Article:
Wednesday, January 20, 2021


First of all, then, I ask that supplications, prayers, petitions, 
and thanksgivings be offered for everyone, for kings and for all 
in authority, that we may lead a quiet and tranquil life in 
all devotion and dignity. This is good and pleasing to God 
our savior who wills everyone to be saved and to 
come to knowledge of the truth.
I Timothy 2:1-4

John Carroll was the first Catholic Bishop in the United States.
Archbishop Carroll wrote the above prayer for our newly formed government
 on November 10, 1791, to be recited in parishes throughout his diocese.

Tuesday, January 19, 2021

Monday, January 18, 2021


“Nothing in all the world is more dangerous than sincere ignorance and conscientious stupidity.” 
“A genuine leader is not a searcher for consensus but a molder of consensus.”

“The ultimate measure of a man is not where he stands in moments of comfort and convenience, but where he stands at times of challenge and controversy.”

Sunday, January 17, 2021




Jesus looked at Peter and said, “You are Simon the son of John;
you will be called Cephas”— which is translated Peter. 

I conducted quite a few funerals last year – relatives, former parishioners and a neighbor from my childhood days. The very last one was one of my childhood buddies down in Rhodelia. He was known to us as “Eddie Hardesty.” Some of the things I shared at his funeral came to mind when I saw today’s gospel.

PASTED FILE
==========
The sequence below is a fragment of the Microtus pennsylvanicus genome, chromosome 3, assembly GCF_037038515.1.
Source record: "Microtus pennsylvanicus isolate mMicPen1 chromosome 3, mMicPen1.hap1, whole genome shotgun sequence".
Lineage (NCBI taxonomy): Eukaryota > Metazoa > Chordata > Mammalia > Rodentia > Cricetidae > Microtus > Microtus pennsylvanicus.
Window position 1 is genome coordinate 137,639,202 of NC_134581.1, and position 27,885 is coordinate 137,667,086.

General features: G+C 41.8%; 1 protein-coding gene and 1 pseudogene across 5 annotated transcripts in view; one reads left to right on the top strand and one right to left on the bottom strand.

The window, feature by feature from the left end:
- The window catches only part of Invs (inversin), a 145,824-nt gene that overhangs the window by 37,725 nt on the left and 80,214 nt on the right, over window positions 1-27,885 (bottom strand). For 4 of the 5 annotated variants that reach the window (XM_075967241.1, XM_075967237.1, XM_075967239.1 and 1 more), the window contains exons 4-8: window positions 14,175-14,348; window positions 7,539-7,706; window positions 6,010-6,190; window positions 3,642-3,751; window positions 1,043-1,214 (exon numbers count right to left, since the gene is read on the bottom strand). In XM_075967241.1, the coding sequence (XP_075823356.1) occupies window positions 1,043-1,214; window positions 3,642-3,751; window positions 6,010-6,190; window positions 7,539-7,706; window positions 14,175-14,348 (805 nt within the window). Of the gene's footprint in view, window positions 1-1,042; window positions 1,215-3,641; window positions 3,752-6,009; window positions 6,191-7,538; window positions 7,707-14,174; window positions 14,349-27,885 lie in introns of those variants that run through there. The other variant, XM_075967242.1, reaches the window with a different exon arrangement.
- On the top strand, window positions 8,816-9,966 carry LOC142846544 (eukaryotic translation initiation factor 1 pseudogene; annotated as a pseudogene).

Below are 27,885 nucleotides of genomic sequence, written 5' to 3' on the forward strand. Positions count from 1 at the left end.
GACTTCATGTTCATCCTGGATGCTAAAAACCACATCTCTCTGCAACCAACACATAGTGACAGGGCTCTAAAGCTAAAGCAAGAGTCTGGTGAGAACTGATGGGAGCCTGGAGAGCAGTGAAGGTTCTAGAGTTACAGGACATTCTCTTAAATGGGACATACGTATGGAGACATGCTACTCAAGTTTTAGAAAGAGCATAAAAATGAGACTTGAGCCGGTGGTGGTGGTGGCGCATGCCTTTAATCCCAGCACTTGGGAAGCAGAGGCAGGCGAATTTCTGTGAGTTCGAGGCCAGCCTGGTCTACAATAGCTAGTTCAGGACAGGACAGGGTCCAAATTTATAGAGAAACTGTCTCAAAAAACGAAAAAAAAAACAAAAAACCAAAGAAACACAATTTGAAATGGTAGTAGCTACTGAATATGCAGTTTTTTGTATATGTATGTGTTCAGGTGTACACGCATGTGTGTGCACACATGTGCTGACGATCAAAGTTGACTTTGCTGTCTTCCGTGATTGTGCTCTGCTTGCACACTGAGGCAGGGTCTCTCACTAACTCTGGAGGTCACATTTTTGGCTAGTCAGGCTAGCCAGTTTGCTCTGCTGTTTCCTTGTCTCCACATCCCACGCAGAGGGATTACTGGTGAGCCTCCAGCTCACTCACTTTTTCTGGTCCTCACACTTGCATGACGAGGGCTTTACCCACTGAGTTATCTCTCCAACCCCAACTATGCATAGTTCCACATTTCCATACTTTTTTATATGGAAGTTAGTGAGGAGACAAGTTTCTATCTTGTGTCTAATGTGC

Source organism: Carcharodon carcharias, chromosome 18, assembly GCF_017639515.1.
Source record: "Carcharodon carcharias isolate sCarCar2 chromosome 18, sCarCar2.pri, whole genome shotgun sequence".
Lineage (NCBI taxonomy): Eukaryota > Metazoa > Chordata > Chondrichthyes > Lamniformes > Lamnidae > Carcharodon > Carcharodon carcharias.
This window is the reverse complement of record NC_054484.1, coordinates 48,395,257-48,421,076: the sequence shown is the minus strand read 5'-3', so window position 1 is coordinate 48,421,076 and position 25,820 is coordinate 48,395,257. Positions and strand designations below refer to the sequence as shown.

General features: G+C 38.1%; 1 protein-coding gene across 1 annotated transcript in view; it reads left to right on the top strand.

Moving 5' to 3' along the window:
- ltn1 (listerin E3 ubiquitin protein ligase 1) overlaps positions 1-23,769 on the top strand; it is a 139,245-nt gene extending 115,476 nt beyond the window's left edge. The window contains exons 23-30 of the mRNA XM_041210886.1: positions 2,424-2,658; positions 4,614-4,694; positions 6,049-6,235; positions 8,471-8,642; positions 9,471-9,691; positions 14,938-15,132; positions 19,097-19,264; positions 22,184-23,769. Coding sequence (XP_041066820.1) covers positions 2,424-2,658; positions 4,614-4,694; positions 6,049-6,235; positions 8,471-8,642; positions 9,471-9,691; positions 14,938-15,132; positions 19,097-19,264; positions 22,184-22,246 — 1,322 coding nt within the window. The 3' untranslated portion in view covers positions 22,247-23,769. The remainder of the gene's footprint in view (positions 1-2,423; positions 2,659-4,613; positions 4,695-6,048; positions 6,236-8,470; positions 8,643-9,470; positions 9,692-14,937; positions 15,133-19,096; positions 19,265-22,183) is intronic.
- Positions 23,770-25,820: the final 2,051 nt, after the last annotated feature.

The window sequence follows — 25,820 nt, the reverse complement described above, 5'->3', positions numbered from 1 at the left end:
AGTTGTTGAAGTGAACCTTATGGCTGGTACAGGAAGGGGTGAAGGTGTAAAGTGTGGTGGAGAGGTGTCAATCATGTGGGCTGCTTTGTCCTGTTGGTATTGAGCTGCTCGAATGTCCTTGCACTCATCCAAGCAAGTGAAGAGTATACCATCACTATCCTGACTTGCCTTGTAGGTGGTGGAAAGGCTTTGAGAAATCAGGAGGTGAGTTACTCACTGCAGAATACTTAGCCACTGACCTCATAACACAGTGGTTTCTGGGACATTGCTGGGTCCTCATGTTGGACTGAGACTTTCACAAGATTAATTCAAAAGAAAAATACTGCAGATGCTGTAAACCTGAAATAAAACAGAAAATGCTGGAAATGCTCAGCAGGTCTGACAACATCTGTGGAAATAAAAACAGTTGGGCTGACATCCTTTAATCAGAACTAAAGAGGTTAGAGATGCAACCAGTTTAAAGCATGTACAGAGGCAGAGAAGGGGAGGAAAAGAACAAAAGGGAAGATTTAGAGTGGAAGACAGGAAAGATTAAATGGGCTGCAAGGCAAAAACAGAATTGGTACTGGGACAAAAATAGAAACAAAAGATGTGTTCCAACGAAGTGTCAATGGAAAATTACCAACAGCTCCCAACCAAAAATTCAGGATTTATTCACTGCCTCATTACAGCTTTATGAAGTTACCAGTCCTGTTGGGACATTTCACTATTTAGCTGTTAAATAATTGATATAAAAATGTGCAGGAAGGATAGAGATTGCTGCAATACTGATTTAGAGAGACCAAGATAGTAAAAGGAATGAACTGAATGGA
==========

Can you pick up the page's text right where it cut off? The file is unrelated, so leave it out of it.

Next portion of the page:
When I think of Eddie Hardesty back when we were growing up in Rhodelia, I think of the word “feisty.” I looked it up to be sure. “Feisty” means “energetic, gutsy, scrappy, frisky and free-spirited.” That was our beloved Eddie Hardesty alright!  He reminds me so much of the Apostle, Peter, who is called by Jesus in the gospel reading today. I find it quite coincidental that his funeral Mass took place out in Saint Peter Church out on Johnsontown Road! I am not absolutely sure, but I am pretty sure Eddie’s “feisty” side comes from his Flaherty genes. Those “feisty” genes drove him to always say things like – “I dare you!” “Watch this!”  “I can beat that!” Maybe he outgrew it, but I seriously doubt it! As kids I think we all admired his “I’ll try anything once” attitude! I guess that is why one of his favorite names for us was “scaredy cats.” “Scaredy cats! Scaredy cats!”